Cleaning Routine Shows Promise in Curbing Superbug Infection
2/21/2019 9:32:05 PM

By Marilynn Marchio Think of it as decontaminating yourself. Hospitalized patients who harbor certain superbugs can cut their risk of developing full-blown infections if they swab medicated goo in their nose and use special soap and mouthwash for six months after going home, a study found. It's a low-tech approach to a big problem: About 5 percent of patients have MRSA—antibiotic-resistant Staph bacteria—lurking on their skin or in their noses, putting them at high risk of developing an infection while recovering from an illness or an operation. These can affect the...

Flu Vaccine Doing a Relatively Good Job This Season
2/21/2019 7:02:50 PM

By Mike Stobbe   NEW YORK (AP)—The flu vaccine is doing a relatively good job this season, protecting about half the people who got it, U.S. health officials said Thursday. Preliminary figures suggest the vaccine is 47 percent effective in preventing flu illness severe enough to send someone to the doctor's office. Health officials are generally pleased if a flu vaccine works in 40 to 60 percent of people. “These are early estimates, but they are encouraging,” said Dr. Alicia Fry of the U.S. Centers for Disease Control and...

CFPB Makes Move to Support Payday Lenders During Black History
2/13/2019 10:19:19 AM

By Charlene Crowell   Each February, Black History Month commemorates the unique American experience of Blacks in America. This year marks the 400th anniversary of the Jamestown, Virginia arrival of captured and shackled Africans. In the ensuing years, as slavery grew, so did the wealth of those who claimed our forefathers as ‘property’. By April 12-13, 1861, the wealth built on slave labor was forcefully protected with the Battle of Fort Sumter, considered by historians to be the start of the Civil War that lasted until 1865 and the war’s...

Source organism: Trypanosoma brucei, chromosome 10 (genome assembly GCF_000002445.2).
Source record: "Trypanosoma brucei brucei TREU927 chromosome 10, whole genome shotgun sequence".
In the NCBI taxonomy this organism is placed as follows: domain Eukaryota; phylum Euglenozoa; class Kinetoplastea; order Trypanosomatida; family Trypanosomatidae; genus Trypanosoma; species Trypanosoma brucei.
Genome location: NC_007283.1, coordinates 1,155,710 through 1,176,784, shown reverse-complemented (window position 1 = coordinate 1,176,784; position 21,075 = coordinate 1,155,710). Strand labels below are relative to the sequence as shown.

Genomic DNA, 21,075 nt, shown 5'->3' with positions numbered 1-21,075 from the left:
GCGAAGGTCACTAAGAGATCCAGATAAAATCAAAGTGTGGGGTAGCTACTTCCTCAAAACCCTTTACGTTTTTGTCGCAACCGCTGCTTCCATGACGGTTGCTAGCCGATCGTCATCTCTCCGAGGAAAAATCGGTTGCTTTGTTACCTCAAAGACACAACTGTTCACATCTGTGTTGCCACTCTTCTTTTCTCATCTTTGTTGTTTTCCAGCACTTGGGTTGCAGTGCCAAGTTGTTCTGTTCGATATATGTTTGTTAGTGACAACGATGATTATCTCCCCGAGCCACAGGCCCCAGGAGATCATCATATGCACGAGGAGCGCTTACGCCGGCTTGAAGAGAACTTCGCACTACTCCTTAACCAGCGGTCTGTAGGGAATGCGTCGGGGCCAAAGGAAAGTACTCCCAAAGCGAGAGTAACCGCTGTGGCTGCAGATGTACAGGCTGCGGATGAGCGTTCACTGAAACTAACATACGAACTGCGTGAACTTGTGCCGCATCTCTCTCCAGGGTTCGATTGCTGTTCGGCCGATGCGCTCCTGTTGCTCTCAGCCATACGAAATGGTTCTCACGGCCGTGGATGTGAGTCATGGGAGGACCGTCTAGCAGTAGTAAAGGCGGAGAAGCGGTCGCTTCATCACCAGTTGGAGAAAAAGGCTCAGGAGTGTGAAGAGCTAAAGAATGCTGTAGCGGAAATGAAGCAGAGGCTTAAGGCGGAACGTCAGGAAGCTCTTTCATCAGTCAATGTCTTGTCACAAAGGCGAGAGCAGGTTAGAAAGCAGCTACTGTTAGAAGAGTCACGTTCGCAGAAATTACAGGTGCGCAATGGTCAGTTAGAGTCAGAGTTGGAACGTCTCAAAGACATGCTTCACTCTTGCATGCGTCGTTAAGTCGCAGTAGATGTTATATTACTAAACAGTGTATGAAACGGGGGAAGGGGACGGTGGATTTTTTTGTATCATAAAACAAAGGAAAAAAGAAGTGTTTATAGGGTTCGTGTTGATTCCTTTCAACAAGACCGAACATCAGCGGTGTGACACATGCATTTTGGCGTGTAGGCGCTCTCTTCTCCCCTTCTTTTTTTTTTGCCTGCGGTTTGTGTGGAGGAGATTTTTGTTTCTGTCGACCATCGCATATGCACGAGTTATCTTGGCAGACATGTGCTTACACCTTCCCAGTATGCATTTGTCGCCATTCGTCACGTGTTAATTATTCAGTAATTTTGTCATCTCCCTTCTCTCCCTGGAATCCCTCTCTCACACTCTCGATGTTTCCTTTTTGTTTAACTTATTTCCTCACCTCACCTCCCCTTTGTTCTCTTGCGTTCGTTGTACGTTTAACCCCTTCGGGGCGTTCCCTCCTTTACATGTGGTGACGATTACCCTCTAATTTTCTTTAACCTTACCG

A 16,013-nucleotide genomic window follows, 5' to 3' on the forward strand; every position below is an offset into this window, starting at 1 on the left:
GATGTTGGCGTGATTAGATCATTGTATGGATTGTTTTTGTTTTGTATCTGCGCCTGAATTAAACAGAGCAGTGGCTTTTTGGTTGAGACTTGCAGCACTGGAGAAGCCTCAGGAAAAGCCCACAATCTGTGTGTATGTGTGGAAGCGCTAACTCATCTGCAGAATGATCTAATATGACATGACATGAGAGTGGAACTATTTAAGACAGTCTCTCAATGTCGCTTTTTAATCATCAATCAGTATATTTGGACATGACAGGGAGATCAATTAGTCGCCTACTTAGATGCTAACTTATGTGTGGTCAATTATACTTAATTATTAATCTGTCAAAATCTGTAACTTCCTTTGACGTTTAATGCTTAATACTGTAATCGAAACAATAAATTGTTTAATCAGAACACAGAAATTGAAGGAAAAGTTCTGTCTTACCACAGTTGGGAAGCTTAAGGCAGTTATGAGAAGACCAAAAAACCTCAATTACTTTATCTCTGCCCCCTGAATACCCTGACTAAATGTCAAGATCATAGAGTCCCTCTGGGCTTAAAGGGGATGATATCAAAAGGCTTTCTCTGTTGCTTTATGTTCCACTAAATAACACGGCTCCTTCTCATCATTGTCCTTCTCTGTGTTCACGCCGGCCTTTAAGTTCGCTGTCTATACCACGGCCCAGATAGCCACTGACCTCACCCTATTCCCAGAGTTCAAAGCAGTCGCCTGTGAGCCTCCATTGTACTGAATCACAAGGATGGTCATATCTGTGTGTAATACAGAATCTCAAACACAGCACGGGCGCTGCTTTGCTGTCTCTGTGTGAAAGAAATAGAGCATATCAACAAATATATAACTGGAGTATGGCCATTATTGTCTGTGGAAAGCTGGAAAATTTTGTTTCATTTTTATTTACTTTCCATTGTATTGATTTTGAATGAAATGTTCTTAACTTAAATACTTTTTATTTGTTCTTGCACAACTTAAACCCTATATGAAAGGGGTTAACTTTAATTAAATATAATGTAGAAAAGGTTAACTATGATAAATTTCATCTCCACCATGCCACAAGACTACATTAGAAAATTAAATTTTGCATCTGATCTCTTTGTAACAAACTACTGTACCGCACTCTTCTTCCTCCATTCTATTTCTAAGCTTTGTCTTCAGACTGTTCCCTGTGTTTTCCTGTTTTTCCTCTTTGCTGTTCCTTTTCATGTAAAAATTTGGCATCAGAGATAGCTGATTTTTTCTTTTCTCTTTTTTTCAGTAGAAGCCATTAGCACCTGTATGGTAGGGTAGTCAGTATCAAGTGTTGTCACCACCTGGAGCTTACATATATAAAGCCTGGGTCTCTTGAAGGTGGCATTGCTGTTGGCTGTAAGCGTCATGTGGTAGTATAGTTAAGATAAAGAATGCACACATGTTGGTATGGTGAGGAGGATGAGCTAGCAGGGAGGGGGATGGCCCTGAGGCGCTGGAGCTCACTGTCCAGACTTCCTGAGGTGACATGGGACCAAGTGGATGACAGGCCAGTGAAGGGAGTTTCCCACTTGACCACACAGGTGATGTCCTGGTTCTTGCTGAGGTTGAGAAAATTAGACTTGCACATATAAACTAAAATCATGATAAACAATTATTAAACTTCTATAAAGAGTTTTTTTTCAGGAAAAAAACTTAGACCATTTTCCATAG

‘Eeny, Meeny, Miny, Mo’
2/13/2019 10:16:50 AM

By Marian Wright Edelman   “If the justice system does not change incarceration will continue to be as arbitrary as a game of eeny, meeny, miny, mo, with Black kids and Black men hoping to avoid being ‘IT.’” Eeny, Meeny, Miny, Mo is the title of this series of paintings by Nashville native Omari Booker, a visual artist who has spent a lot of time thinking about race and mass incarceration in America. He explains that many people may not realize the familiar children’s rhyme the title is based on (eeny, meeny, miny, mo, catch a tiger by the...

Black Millennial Voices: Stop the Torture of U.S. Prison Inmates
2/13/2019 10:13:43 AM

By Malika Elmengad   We are so proud of the thousands of young people who stood for hours and days in blistering cold weather outside the Metropolitan Detention Center (MDC) in Brooklyn, New York to raise their fists and voices in protest over the poor treatment of inmates and terrible conditions in the jail. Hundreds of thousands of additional millennials across the nation joined in solidarity with the Brooklyn protesters via social media. The disproportionate mass incarceration of people of color in America continues to grow. It is bad enough to be confined and locked up...